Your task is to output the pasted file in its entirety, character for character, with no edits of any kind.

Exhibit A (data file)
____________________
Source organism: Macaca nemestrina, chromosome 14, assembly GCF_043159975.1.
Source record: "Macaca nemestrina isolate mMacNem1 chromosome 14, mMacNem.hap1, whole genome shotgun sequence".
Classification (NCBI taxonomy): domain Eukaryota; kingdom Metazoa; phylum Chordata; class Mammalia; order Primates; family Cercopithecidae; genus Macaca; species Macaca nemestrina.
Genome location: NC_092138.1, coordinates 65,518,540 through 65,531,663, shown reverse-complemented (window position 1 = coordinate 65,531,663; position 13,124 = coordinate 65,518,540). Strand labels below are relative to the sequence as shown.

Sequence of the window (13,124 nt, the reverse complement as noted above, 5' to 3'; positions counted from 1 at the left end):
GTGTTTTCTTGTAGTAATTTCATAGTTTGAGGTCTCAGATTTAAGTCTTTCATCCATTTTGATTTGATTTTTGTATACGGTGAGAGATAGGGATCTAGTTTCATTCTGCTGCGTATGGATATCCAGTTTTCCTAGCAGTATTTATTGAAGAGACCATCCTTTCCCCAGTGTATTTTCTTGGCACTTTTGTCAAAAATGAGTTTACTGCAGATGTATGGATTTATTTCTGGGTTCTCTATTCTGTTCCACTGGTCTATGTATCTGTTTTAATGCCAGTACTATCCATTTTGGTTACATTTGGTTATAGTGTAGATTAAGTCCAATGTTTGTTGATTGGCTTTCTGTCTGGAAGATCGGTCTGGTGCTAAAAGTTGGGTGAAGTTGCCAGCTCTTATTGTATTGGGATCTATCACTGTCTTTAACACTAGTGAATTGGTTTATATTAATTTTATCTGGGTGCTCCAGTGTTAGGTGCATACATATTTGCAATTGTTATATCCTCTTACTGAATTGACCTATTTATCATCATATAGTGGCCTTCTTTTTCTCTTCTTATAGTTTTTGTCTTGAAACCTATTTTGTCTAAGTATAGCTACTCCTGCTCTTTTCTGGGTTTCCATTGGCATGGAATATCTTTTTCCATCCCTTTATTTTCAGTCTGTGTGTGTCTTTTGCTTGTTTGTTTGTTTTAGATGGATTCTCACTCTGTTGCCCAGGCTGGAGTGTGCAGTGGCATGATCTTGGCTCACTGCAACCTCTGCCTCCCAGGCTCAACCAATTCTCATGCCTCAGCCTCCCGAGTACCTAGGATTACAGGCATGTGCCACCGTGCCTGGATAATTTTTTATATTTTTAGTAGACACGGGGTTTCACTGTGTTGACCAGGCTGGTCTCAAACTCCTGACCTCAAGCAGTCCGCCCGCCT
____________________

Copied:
Source organism: Macaca nemestrina, chromosome 14, assembly GCF_043159975.1.
Source record: "Macaca nemestrina isolate mMacNem1 chromosome 14, mMacNem.hap1, whole genome shotgun sequence".
Classification (NCBI taxonomy): domain Eukaryota; kingdom Metazoa; phylum Chordata; class Mammalia; order Primates; family Cercopithecidae; genus Macaca; species Macaca nemestrina.
Genome location: NC_092138.1, coordinates 65,518,540 through 65,531,663, shown reverse-complemented (window position 1 = coordinate 65,531,663; position 13,124 = coordinate 65,518,540). Strand labels below are relative to the sequence as shown.

Sequence of the window (13,124 nt, the reverse complement as noted above, 5' to 3'; positions counted from 1 at the left end):
GTGTTTTCTTGTAGTAATTTCATAGTTTGAGGTCTCAGATTTAAGTCTTTCATCCATTTTGATTTGATTTTTGTATACGGTGAGAGATAGGGATCTAGTTTCATTCTGCTGCGTATGGATATCCAGTTTTCCTAGCAGTATTTATTGAAGAGACCATCCTTTCCCCAGTGTATTTTCTTGGCACTTTTGTCAAAAATGAGTTTACTGCAGATGTATGGATTTATTTCTGGGTTCTCTATTCTGTTCCACTGGTCTATGTATCTGTTTTAATGCCAGTACTATCCATTTTGGTTACATTTGGTTATAGTGTAGATTAAGTCCAATGTTTGTTGATTGGCTTTCTGTCTGGAAGATCGGTCTGGTGCTAAAAGTTGGGTGAAGTTGCCAGCTCTTATTGTATTGGGATCTATCACTGTCTTTAACACTAGTGAATTGGTTTATATTAATTTTATCTGGGTGCTCCAGTGTTAGGTGCATACATATTTGCAATTGTTATATCCTCTTACTGAATTGACCTATTTATCATCATATAGTGGCCTTCTTTTTCTCTTCTTATAGTTTTTGTCTTGAAACCTATTTTGTCTAAGTATAGCTACTCCTGCTCTTTTCTGGGTTTCCATTGGCATGGAATATCTTTTTCCATCCCTTTATTTTCAGTCTGTGTGTGTCTTTTGCTTGTTTGTTTGTTTTAGATGGATTCTCACTCTGTTGCCCAGGCTGGAGTGTGCAGTGGCATGATCTTGGCTCACTGCAACCTCTGCCTCCCAGGCTCAACCAATTCTCATGCCTCAGCCTCCCGAGTACCTAGGATTACAGGCATGTGCCACCGTGCCTGGATAATTTTTTATATTTTTAGTAGACACGGGGTTTCACTGTGTTGACCAGGCTGGTCTCAAACTCCTGACCTCAAGCAGTCCGCCCGCCT